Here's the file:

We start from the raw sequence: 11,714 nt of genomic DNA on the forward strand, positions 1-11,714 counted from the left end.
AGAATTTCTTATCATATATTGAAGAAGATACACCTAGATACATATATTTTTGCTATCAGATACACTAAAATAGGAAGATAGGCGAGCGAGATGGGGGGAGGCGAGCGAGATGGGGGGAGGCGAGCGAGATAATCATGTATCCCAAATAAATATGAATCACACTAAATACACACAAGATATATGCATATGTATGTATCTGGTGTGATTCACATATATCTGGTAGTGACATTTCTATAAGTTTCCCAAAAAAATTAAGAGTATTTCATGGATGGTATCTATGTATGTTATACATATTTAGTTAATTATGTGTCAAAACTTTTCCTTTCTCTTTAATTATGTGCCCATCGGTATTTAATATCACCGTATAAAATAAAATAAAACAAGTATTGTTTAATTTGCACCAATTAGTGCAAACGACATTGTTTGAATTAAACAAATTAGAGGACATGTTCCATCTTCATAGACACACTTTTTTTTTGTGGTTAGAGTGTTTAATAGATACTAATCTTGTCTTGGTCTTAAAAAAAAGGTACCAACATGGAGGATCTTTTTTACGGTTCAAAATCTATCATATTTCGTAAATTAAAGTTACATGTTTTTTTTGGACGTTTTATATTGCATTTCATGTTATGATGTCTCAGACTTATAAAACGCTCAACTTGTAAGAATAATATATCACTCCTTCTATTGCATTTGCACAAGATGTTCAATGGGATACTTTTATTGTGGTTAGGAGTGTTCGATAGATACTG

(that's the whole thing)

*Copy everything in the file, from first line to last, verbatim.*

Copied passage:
We start from the raw sequence: 11,714 nt of genomic DNA on the forward strand, positions 1-11,714 counted from the left end.
AGAATTTCTTATCATATATTGAAGAAGATACACCTAGATACATATATTTTTGCTATCAGATACACTAAAATAGGAAGATAGGCGAGCGAGATGGGGGGAGGCGAGCGAGATGGGGGGAGGCGAGCGAGATAATCATGTATCCCAAATAAATATGAATCACACTAAATACACACAAGATATATGCATATGTATGTATCTGGTGTGATTCACATATATCTGGTAGTGACATTTCTATAAGTTTCCCAAAAAAATTAAGAGTATTTCATGGATGGTATCTATGTATGTTATACATATTTAGTTAATTATGTGTCAAAACTTTTCCTTTCTCTTTAATTATGTGCCCATCGGTATTTAATATCACCGTATAAAATAAAATAAAACAAGTATTGTTTAATTTGCACCAATTAGTGCAAACGACATTGTTTGAATTAAACAAATTAGAGGACATGTTCCATCTTCATAGACACACTTTTTTTTTGTGGTTAGAGTGTTTAATAGATACTAATCTTGTCTTGGTCTTAAAAAAAAGGTACCAACATGGAGGATCTTTTTTACGGTTCAAAATCTATCATATTTCGTAAATTAAAGTTACATGTTTTTTTTGGACGTTTTATATTGCATTTCATGTTATGATGTCTCAGACTTATAAAACGCTCAACTTGTAAGAATAATATATCACTCCTTCTATTGCATTTGCACAAGATGTTCAATGGGATACTTTTATTGTGGTTAGGAGTGTTCGATAGATACTG